Most side projects of popular bands tend to get released and fizzle, with the exception of the die-hard fans of their original band paying attention. But in this case, Fun’s Jack Antonoff proves that he has lyrical and musical chops aside from just being the guitarist and backing vocalist of Fun. In fact, some of these songs rival some of Fun’s songs. However, there’s no rivalry so far. Fun. is supposedly working on their next album. But in the meantime, Bleachers’ debut Strange Desire will do nicely. Hopefully both projects continue to coexist, make great music, and carry on.
Here’s my original review from earlier this year:
Hey, isn’t that the guy from Fun.? With the glasses?
Perhaps this summer’s biggest from-out-of-nowhere story is the band Bleachers. As frontman Jack Antonoff tells it, this was music that he worked on in private, aside from the band Fun. while on tour. He kept it a secret from the band, fearing it may cause a rift. Since then the others in the band have stated there are no issues, the band isn’t breaking up, and to prove there is no bad blood, Fun. even played a new unrecorded song on the Tonight Show this summer called “Harsh Lights”. What many don’t realize is that just as Fun.’s lead singer Nate Ruess formerly fronted an indie rock band called The Format, Jack fronted a band called Steel Train. Go on… look on Spotify. Surprise! He has been so much more than just a guitarist all this time.
So how does the album compare to Fun.? Well it does, and then it doesn’t. Jack has many 80s and 90s influences which he proudly wears on his sleeve. He and his production collaborator John Hill mix an instantly catchy songwriting and harmony approach with modern production techniques similar to Jeff Bhasker’s style of production on Fun.’s Some Nights. This is most apparent on the lead single and video “I Wanna Get Better”, with it’s choppy keyboard-via-a-skipping-CD as a basic melody. Much of the album is steeped in a kind of jubilant angst that makes for great instant singalongs on many of the album’s highlights such as “Shadow” and “Wild Heart”. He even brings along some interesting guests for the ride. Vince Clarke of Erasure, Yaz and Depeche Mode fame joins on “Wild Heart”, a song that kicks off the album with sweeping Disintegration grandeur. “Shadow” is a jangly rock song that sounds somewhere between The Smiths and Walk The Moon musically, with a big sounding group style vocal about loving someone’s faults. “Rollercoaster”, the newest single is a feel-good song about being after someone who is in fact a rollercoaster of a personality. Best re-use of the phrase “Killer Queen” here.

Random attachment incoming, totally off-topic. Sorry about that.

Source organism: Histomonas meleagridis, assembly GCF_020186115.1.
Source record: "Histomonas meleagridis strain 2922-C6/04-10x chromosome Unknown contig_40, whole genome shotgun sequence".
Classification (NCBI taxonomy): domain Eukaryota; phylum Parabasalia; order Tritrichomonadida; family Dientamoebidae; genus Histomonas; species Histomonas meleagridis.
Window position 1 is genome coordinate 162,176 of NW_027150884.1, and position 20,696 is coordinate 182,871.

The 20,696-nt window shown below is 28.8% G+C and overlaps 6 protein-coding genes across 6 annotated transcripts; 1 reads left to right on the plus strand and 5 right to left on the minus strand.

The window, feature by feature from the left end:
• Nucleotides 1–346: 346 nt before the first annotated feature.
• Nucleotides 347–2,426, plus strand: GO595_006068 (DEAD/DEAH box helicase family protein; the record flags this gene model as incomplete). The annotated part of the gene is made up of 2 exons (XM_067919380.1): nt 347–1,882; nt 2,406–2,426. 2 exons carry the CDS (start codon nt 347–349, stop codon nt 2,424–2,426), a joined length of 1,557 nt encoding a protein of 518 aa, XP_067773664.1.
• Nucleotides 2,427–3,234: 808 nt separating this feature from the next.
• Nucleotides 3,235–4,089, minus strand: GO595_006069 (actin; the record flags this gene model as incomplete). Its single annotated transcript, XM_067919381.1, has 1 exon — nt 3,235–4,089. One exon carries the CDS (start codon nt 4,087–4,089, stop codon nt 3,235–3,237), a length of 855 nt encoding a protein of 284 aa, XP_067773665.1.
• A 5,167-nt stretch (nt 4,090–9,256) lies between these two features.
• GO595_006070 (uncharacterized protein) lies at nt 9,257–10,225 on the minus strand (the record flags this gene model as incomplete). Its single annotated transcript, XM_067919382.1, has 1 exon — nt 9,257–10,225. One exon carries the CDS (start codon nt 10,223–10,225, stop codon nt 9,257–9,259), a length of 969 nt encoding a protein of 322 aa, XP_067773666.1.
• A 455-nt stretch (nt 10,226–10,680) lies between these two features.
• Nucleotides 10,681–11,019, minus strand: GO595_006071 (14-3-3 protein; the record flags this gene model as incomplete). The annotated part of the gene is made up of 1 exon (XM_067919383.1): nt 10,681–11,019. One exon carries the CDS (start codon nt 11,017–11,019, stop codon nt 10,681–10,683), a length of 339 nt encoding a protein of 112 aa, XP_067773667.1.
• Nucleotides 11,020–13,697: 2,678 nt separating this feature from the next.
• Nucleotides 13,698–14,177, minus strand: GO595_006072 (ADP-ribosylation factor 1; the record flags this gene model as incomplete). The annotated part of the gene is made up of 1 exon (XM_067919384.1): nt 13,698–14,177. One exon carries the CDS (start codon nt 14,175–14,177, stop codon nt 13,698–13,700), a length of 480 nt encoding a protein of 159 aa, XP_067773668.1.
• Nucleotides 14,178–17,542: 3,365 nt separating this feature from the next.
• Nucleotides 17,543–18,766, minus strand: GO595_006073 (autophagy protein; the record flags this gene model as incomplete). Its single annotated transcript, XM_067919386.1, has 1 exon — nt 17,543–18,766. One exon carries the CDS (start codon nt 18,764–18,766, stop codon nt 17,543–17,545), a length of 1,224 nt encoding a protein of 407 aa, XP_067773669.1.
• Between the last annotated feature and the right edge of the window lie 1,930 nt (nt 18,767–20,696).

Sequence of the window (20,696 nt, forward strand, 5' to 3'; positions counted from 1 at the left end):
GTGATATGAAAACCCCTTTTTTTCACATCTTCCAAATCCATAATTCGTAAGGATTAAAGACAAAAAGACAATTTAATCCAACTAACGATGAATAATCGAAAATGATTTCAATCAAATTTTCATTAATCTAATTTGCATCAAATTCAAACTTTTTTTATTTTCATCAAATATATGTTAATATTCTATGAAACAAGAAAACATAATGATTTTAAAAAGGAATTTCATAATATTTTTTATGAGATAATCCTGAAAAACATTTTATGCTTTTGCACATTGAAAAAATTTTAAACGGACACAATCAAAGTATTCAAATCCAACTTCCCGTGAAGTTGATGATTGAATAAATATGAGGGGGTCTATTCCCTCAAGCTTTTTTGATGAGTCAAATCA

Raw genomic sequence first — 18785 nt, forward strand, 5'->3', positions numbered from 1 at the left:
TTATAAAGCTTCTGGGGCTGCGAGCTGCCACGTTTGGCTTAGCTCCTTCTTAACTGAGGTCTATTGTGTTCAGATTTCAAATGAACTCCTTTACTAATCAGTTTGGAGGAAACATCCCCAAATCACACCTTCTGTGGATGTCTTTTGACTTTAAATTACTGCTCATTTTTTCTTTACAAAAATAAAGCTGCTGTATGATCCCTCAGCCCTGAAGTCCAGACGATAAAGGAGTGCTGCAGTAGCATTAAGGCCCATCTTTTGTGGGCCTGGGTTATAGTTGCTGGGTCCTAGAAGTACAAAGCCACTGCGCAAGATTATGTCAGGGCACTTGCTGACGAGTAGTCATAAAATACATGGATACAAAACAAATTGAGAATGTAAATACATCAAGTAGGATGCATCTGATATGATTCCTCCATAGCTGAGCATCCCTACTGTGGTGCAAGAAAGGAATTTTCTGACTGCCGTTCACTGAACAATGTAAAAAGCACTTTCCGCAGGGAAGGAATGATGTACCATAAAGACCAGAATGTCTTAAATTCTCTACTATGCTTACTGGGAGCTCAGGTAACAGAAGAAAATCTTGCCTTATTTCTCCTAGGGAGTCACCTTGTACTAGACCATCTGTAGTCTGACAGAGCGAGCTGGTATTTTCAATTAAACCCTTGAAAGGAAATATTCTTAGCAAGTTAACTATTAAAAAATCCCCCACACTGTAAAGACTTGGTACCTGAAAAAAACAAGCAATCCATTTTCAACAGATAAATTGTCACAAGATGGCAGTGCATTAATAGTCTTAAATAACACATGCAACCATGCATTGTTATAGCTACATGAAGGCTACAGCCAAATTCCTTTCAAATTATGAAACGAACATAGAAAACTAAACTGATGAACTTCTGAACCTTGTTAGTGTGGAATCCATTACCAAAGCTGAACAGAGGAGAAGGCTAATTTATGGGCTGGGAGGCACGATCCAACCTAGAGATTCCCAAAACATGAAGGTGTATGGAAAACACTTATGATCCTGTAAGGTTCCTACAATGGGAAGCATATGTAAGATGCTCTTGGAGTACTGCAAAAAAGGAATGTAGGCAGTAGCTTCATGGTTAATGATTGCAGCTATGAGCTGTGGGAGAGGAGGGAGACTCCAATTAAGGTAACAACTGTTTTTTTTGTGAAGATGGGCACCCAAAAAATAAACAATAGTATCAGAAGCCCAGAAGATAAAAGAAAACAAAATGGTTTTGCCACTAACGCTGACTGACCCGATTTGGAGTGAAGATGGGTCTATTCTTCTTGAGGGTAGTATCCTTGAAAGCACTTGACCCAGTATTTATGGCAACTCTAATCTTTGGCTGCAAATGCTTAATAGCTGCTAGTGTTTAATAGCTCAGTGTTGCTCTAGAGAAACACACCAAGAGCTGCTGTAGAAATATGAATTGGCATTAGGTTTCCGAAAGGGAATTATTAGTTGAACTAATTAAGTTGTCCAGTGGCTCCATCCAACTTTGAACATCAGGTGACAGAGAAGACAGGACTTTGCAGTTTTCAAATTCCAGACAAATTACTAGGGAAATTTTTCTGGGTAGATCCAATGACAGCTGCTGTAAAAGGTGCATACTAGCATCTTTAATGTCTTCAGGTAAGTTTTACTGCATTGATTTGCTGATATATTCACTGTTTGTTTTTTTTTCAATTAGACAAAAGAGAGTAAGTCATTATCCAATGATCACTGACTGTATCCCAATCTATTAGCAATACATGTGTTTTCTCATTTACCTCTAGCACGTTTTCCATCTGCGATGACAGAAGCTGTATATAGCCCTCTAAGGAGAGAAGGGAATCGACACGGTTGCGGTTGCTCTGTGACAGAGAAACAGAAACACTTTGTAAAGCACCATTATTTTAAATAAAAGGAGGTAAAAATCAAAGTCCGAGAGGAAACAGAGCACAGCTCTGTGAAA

“Wake Me” gives us some moodier stuff that could be a more rhythmic Arcade Fire musically, and is a sweet love song where Jack woos someone with “I’d rather be sad with you, than with any other girls than you”. One of the more memorable songs here. “Reckless Love” is almost acoustic singer-songwriter style meets a modern production style with electronics. In fact that’s one thing that holds these songs together. Whenever something feels familiar, there’s some strange element countering it. “Take Me Away” swerves into gentle EDM territory without being contrived. Then we we return to the big and bombastic with “Like A River Runs”. This coupled with the next big catchy song, “You’re Still a Mystery” keep the steam going with another sing-along worthy track, and one of the album’s finest melodies.
Then Yoko Ono of all people makes an almost puzzling lead vocal appearance on “I’m Ready To Move On/Wild Heart Reprise”, an album closer that isn’t the last song oddly. Also hidden there in the liner notes, Jack manages to sneak in Fun.’s other vastly underrated member Andrew Dost on backing vocals, giving a boost to the harmonies in these songs. The track is in many ways a summery of bits of the musical and lyrical ideas and tries to tie it all together like a finale. Except, like with Fun’s Some Nights album, there’s an additional track, almost like an encore. “Who I Want You To Love” is a reflective quieter track with a few strange sound effects lingering in the background that give it a scary feel, like the past haunting his thoughts as he sings about past and future heartache. But then we get a bright string section, which decays into several voices. Jack Antonoff’s head, ladies and gentlemen.
Strange Desire is a smorgasbord of emotions and genres as Jack and Bleachers cherry pick a little new wave here, some sugary pop there, some darker wave like The Cure, a sprinkle of Talking Heads at their most percussive, a little She Wants Revenge when Jack sings in his lower range, and then season it with some of the songcraft that makes Fun. such a great band, while keeping its own identity as Bleachers. My only hope is that the success of Bleachers doesn’t cause an upset within the band Fun. This is definitely one side project that doesn’t feel like a side project. That in itself is a major accomplishment.
Get your copy of Strange Desire HERE:
Check out some videos and performances from Strange Desire:
“I Wanna Get Better”:
“Thank You Very Much” – a public access show spoof with performances from the album:
and from a radio appearance, here is the band covering Tom Petty’s “Don’t Come Around Here No More”: